Since fries are made from regional potatoes, one might think they are a climate-friendly food. In reality, fries are harmful to the climate. Find out why here. With an average annual consumption of 37.9 kilograms per person, potatoes are one of the most popular side dishes in the American kitchen. Approximately half of this quantity is consumed in the form of processed products such as chips, potato salad, and fries. Because fries can have harmful effects on the climate and were therefore removed from the menu of an Ikea store for environmental protection reasons, they even made headlines: Ikea gives up fries for the climate. But how bad are fries for the climate really and why?

How bad fries are for the climate

In 2021, 23% of Americans report consuming French fries a few times a week. To meet the demand, the production of fries amounted to approximately 487,830 tons (in 2022). To transform potatoes into frozen fries, they go through several stages that generate CO2 emissions harmful to the climate.

Fries start as modest potatoes, which are actually true “climate champions,” according to Geo magazine. Indeed, the production of one kilogram of potatoes releases only 0.62 kilograms of CO2 equivalent. Potatoes from organic farming are even slightly more climate-friendly than conventionally grown potatoes. This is partly because conventional agriculture uses mineral nitrogen fertilizers. According to the German Federation of Organic Agriculture, their production requires a large amount of energy.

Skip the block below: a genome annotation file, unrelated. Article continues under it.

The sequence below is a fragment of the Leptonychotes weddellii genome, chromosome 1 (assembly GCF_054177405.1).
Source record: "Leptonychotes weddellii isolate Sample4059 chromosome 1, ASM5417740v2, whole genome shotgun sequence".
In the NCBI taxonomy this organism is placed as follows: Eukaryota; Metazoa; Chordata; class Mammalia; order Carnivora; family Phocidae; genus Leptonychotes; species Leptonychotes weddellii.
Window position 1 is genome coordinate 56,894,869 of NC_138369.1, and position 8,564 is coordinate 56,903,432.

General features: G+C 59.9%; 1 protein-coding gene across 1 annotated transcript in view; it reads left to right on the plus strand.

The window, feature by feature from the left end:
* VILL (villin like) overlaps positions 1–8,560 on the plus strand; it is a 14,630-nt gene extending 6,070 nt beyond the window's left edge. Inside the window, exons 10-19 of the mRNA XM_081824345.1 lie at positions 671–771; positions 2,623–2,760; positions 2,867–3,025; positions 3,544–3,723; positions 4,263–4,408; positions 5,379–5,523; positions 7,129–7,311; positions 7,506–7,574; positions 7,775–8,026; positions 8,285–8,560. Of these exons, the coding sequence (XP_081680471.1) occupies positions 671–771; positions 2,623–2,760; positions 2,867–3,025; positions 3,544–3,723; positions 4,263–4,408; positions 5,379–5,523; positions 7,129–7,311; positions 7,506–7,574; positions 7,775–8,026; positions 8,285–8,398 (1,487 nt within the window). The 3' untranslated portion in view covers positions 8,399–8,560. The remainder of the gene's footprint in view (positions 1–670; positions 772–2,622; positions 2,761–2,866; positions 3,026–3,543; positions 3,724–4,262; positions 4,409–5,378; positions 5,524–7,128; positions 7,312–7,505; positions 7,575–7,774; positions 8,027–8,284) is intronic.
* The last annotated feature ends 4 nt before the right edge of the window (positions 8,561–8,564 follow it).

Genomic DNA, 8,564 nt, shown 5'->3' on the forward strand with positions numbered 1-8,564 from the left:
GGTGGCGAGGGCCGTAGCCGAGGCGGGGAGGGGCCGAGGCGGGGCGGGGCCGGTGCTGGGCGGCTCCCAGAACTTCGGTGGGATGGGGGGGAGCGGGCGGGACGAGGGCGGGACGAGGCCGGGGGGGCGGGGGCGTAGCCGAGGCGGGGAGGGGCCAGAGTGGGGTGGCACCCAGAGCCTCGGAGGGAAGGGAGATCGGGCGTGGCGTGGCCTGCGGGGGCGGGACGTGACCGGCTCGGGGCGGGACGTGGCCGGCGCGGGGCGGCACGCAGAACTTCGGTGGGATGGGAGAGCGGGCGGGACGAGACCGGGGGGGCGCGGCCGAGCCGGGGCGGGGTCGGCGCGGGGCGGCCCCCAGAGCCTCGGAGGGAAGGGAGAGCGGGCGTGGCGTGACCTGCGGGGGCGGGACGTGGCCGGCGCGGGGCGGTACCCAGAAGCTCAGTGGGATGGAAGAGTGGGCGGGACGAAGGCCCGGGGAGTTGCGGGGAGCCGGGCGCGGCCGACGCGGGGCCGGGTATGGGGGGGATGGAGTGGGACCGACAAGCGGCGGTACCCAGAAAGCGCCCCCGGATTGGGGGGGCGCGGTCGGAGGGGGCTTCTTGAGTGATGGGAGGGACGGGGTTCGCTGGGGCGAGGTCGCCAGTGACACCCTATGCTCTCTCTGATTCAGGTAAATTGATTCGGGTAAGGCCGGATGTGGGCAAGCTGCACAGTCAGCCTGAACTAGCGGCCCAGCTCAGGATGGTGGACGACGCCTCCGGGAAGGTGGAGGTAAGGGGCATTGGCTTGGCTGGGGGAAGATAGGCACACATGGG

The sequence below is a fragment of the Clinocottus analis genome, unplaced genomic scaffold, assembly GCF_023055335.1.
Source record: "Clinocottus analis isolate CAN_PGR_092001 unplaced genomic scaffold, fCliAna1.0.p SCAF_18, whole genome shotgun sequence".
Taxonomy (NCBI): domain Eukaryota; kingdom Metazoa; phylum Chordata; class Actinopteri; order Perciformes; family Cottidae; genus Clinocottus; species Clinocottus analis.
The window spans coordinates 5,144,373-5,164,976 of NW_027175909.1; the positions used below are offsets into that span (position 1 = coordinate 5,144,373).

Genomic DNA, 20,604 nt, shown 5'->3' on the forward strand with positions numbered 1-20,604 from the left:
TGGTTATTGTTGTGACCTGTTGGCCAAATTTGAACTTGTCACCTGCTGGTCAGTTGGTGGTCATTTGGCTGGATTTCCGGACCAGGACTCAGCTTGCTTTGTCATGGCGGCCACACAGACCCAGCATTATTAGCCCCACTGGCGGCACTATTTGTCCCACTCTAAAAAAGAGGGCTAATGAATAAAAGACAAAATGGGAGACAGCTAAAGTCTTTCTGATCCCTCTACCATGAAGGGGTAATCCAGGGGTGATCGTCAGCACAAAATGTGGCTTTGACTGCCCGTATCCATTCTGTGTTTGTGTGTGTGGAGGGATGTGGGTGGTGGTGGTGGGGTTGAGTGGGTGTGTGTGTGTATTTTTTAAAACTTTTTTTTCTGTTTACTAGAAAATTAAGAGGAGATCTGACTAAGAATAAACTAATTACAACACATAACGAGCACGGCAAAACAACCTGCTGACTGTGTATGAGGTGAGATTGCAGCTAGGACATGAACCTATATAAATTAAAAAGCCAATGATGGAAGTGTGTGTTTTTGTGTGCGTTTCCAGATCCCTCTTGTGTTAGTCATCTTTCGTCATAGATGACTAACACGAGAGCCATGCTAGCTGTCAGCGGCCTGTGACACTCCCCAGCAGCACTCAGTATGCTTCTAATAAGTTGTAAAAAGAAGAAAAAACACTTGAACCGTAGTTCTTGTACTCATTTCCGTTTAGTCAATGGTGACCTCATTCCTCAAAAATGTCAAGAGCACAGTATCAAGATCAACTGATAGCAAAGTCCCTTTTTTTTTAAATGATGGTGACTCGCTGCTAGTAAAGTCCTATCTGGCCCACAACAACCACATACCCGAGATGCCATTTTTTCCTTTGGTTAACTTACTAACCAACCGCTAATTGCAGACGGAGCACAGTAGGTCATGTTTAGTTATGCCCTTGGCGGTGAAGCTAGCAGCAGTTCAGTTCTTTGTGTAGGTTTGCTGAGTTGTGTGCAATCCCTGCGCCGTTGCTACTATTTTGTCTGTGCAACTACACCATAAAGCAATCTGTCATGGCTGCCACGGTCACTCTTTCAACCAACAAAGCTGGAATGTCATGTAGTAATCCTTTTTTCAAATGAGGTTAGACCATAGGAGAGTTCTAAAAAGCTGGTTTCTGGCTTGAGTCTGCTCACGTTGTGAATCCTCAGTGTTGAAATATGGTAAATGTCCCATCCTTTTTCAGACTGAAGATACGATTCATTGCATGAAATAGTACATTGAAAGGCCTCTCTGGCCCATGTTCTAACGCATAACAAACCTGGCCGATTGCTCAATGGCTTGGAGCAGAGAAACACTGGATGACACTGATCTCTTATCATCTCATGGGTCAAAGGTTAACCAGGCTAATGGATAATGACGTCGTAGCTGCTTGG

The transformation from the “climate champion” potato to the “climate killer” fries requires further processing steps. Potatoes must be peeled, cut, fried, packaged, and frozen before landing in supermarket freezers as fries. Between these steps, the fries are also transported from one place to another multiple times. Once at home, they must be refrigerated and wait in the freezer until they are used. To make them edible, we cook them in a fryer or oven. All these processes consume energy, mainly from natural gas, oil, or coal. The extraction of these fossil fuels leads to enormous CO2 emissions.

Frozen fries rank fourth among the worst foods for the climate due to their complex and CO2-emitting processing. They generate 5.7 kilograms of CO2 equivalent per kilogram.

Better for the climate: Make your own fries

Fries contribute much more to greenhouse gas emissions than the raw product they come from. From this, a general recommendation for sustainable eating emerges: less processed foods are generally better for the climate.

However, this does not mean that you have to completely give up fries to protect the climate. It is unlikely that you would consume a whole kilogram of potato products at once. Personal climate protection does not depend on a single meal, let alone a single ingredient, but on the quantity and eating behavior over long periods, as well as other factors such as your housing situation, mobility, and overall consumption.

Therefore, reducing your consumption of frozen fries and, as part of a more climate-friendly dietary change, not serving your fries with beef or mayonnaise, but opting for vegetarian and vegan alternatives like homemade ketchup, can be beneficial.

Ideally, also start making your own fries, preferably from freshly harvested regional organic potatoes. This way, you save CO2 that would otherwise be generated by synthetic fertilizers and complex processing steps.